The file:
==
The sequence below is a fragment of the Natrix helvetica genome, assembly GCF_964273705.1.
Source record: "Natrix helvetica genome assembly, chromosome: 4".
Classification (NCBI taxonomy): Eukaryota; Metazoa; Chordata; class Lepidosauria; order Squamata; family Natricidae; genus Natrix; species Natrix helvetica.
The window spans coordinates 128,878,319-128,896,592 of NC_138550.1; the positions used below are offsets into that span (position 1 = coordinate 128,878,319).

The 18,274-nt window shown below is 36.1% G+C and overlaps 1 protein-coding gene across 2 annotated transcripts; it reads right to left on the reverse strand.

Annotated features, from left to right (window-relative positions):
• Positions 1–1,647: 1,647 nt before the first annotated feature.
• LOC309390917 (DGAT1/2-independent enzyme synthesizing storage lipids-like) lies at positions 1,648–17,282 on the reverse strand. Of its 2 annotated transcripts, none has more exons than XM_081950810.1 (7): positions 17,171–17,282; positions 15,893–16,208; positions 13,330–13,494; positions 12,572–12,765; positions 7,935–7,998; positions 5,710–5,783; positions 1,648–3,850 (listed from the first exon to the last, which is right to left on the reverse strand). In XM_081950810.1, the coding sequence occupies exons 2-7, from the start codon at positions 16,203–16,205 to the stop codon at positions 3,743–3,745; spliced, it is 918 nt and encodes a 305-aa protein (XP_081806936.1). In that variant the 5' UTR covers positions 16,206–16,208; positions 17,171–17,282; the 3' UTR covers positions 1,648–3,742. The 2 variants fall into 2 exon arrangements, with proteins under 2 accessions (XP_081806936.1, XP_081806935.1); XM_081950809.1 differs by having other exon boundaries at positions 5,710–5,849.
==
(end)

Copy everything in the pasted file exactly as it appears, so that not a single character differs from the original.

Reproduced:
The sequence below is a fragment of the Natrix helvetica genome, assembly GCF_964273705.1.
Source record: "Natrix helvetica genome assembly, chromosome: 4".
Classification (NCBI taxonomy): Eukaryota; Metazoa; Chordata; class Lepidosauria; order Squamata; family Natricidae; genus Natrix; species Natrix helvetica.
The window spans coordinates 128,878,319-128,896,592 of NC_138550.1; the positions used below are offsets into that span (position 1 = coordinate 128,878,319).

The 18,274-nt window shown below is 36.1% G+C and overlaps 1 protein-coding gene across 2 annotated transcripts; it reads right to left on the reverse strand.

Annotated features, from left to right (window-relative positions):
• Positions 1–1,647: 1,647 nt before the first annotated feature.
• LOC309390917 (DGAT1/2-independent enzyme synthesizing storage lipids-like) lies at positions 1,648–17,282 on the reverse strand. Of its 2 annotated transcripts, none has more exons than XM_081950810.1 (7): positions 17,171–17,282; positions 15,893–16,208; positions 13,330–13,494; positions 12,572–12,765; positions 7,935–7,998; positions 5,710–5,783; positions 1,648–3,850 (listed from the first exon to the last, which is right to left on the reverse strand). In XM_081950810.1, the coding sequence occupies exons 2-7, from the start codon at positions 16,203–16,205 to the stop codon at positions 3,743–3,745; spliced, it is 918 nt and encodes a 305-aa protein (XP_081806936.1). In that variant the 5' UTR covers positions 16,206–16,208; positions 17,171–17,282; the 3' UTR covers positions 1,648–3,742. The 2 variants fall into 2 exon arrangements, with proteins under 2 accessions (XP_081806936.1, XP_081806935.1); XM_081950809.1 differs by having other exon boundaries at positions 5,710–5,849.